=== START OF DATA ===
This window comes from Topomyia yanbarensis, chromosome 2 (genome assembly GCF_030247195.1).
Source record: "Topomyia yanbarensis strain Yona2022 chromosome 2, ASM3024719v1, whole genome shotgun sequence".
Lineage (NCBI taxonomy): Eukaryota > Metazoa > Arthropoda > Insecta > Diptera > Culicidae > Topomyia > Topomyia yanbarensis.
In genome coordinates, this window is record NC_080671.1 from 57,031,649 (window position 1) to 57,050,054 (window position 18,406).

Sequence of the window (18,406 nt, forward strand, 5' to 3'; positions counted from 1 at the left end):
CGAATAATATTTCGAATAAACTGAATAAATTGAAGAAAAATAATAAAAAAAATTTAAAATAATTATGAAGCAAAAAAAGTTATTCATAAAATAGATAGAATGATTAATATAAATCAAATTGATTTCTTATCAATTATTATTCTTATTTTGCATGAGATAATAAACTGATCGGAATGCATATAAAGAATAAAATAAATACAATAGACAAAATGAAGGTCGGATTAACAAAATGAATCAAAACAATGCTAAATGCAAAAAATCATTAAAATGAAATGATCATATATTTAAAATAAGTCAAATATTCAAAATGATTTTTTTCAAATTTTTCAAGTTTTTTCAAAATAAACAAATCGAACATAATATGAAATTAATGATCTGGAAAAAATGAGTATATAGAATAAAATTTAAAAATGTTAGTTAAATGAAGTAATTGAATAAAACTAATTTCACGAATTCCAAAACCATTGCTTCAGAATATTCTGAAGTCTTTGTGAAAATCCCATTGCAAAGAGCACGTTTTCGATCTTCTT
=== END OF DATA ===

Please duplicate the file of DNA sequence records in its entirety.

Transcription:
This window comes from Topomyia yanbarensis, chromosome 2 (genome assembly GCF_030247195.1).
Source record: "Topomyia yanbarensis strain Yona2022 chromosome 2, ASM3024719v1, whole genome shotgun sequence".
Lineage (NCBI taxonomy): Eukaryota > Metazoa > Arthropoda > Insecta > Diptera > Culicidae > Topomyia > Topomyia yanbarensis.
In genome coordinates, this window is record NC_080671.1 from 57,031,649 (window position 1) to 57,050,054 (window position 18,406).

Sequence of the window (18,406 nt, forward strand, 5' to 3'; positions counted from 1 at the left end):
CGAATAATATTTCGAATAAACTGAATAAATTGAAGAAAAATAATAAAAAAAATTTAAAATAATTATGAAGCAAAAAAAGTTATTCATAAAATAGATAGAATGATTAATATAAATCAAATTGATTTCTTATCAATTATTATTCTTATTTTGCATGAGATAATAAACTGATCGGAATGCATATAAAGAATAAAATAAATACAATAGACAAAATGAAGGTCGGATTAACAAAATGAATCAAAACAATGCTAAATGCAAAAAATCATTAAAATGAAATGATCATATATTTAAAATAAGTCAAATATTCAAAATGATTTTTTTCAAATTTTTCAAGTTTTTTCAAAATAAACAAATCGAACATAATATGAAATTAATGATCTGGAAAAAATGAGTATATAGAATAAAATTTAAAAATGTTAGTTAAATGAAGTAATTGAATAAAACTAATTTCACGAATTCCAAAACCATTGCTTCAGAATATTCTGAAGTCTTTGTGAAAATCCCATTGCAAAGAGCACGTTTTCGATCTTCTT